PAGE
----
Getting Ready to Leave on Your Nomadic Lifestyle

You’ve made the decision to become nomadic and to live a house-less lifestyle. Congrats! Now you need to develop your timeline to go from your stationary lifestyle to your nomadic one.

For us, we had to develop a timeline where we would sell our things, sell our house, sell our car, and then depart our address.

No matter whether you’re in an apartment that you rent or you have a family home you’ve lived in for years, you must start with the end in mind.

For us, the end in mind is that we leave the country via an airplane, and the only possessions we have are the things we can carry in our one carry-on a piece and one backpack a piece.

This is how we put together our nomadic timeline.

Should We Keep the House?

Steve and I began the conversation with whether or not we wanted to keep our house. It’s the house we raised our youngest daughter in and where finished out our careers. We knew that even if we wanted to keep a house, we knew that we didn’t want to keep this house.

Then we considered if we didn’t keep this house, would we want to continue to live in Denver? We returned to our criteria of where we want to live in the future, and we quickly decided that Denver didn’t fit our criteria.

So we knew that we 1) didn’t want our existing house and 2) didn’t want to live in Denver.

Should We Keep the House and Rent It Out to Generate Revenue?

We reasoned out the decision about when we should sell the house. Now or later? Should we sell the house at our departure, or keep it to rent for a while as an investment property? Should we rent it out through a management company, and bank the rental income to supplement our nomadic finances?

After much debate, we decided to not keep and rent. We don’t want the hassle of owning a home and the feeling of an albatross, even if it were well managed, around our neck. We want freedom and flexibility. Owning a home limits our ability to roam.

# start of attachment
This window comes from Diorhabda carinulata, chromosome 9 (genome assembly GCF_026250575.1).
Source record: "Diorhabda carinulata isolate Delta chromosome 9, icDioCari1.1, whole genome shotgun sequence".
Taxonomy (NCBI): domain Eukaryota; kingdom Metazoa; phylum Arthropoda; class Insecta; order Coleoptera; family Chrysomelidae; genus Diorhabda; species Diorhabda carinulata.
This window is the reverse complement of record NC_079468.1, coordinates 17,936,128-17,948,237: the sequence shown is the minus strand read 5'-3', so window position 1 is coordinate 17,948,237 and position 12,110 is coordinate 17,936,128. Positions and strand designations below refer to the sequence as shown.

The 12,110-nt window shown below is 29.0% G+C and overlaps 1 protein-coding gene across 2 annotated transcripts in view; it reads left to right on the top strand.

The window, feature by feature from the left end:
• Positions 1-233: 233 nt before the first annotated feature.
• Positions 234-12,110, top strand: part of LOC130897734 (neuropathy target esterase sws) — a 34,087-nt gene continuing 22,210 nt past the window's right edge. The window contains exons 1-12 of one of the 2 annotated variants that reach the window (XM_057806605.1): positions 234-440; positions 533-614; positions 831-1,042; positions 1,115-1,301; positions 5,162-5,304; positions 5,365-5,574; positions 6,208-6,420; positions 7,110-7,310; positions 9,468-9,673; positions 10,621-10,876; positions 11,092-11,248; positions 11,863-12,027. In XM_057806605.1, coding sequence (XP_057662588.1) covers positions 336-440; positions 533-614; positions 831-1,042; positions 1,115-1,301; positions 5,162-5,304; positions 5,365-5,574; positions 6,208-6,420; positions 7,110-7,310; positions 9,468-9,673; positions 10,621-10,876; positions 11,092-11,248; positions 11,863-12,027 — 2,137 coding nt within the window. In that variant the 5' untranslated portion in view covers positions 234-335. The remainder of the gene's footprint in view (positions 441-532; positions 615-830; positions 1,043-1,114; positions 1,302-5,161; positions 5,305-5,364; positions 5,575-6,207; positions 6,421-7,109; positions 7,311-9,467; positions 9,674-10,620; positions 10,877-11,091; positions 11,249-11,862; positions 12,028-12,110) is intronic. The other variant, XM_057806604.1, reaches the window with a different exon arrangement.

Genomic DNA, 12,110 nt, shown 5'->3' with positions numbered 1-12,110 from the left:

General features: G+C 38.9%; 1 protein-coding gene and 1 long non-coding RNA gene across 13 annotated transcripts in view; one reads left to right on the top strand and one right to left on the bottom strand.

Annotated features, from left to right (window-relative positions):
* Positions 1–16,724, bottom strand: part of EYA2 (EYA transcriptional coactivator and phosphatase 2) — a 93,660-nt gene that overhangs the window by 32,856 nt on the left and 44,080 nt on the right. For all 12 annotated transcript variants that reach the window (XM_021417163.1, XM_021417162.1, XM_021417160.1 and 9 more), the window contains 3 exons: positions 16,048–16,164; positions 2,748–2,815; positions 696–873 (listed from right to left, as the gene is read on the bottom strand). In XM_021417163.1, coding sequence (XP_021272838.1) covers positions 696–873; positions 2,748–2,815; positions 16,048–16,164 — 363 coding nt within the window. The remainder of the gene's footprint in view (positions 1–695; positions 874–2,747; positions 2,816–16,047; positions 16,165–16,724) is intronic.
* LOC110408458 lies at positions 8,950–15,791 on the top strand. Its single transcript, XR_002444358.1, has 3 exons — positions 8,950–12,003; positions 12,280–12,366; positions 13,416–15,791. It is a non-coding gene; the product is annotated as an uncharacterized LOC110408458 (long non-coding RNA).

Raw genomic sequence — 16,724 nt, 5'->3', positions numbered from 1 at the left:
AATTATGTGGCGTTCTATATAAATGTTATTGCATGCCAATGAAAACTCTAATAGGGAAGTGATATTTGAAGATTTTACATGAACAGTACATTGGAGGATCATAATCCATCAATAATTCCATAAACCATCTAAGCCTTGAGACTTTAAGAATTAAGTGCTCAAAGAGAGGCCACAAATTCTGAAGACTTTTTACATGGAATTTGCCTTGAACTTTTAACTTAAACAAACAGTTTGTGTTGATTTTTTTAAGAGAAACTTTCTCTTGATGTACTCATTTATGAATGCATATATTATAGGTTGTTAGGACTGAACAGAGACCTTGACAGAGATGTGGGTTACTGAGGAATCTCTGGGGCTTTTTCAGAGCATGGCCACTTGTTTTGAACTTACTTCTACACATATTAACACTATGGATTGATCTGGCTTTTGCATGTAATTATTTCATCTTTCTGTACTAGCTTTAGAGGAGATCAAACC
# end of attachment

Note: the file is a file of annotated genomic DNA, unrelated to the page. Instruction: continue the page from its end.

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We also decided to work with our financial planner to put the money we’d pocket from the sale of the house to work for us so that we could generate some revenue from the capital. In the future, if and when we buy our next residence, we’ll have a bucket of money to spend on the next place we put down roots.

Disposing of your Household Items, Or, Will You Get a Storage Unit?

With the question of your house resolved, you’ll need to consider how you’ll dispose of all the things within the house. Getting rid of your stuff is very difficult. Here’s how we’re tackling this issue.

We have decided we don’t want a storage unit. We don’t want to be geographically bound to our stuff, and we don’t like the idea of paying to store stuff. We have taken on the point of view that we have died, and all of our stuff needs to find new homes. We’d rather take on this task than have our kids do it later when our stuff becomes an “estate.”

Knowing that we won’t have a storage unit gives me a bit of anxiety, but I know it’s the right thing to do. We asked our kids to come through the house to take anything they wanted. All the pretty things went first. A few heirloom type items went next. A couple of pieces of jewelry went last.

The Photos. The Photo Albums. The Framed Pictures.

Figuring out what to do with all the family photos might be the hardest part of disposing of the items.

We have digitized all of our photos and put them into Google Photo. I own a Google Pixel, so I get unlimited storage of photos. I’ve created the account in my daughter’s name so that she has infinite access to family photos and memories. I then asked my daughter to go through over 20 photos albums, all which have been digitized, to pick out any hard-copy photos she wants to keep. We narrowed about 100 square feet down to less than one square foot. She’ll keep these special photos in her keepsake box the size of a shoe box.

After clearing out the pretty and favorite things, what’s left in the house is furniture, kitchen items, some art and collectibles, books, appliances, office supplies, garage stuff, and clothing.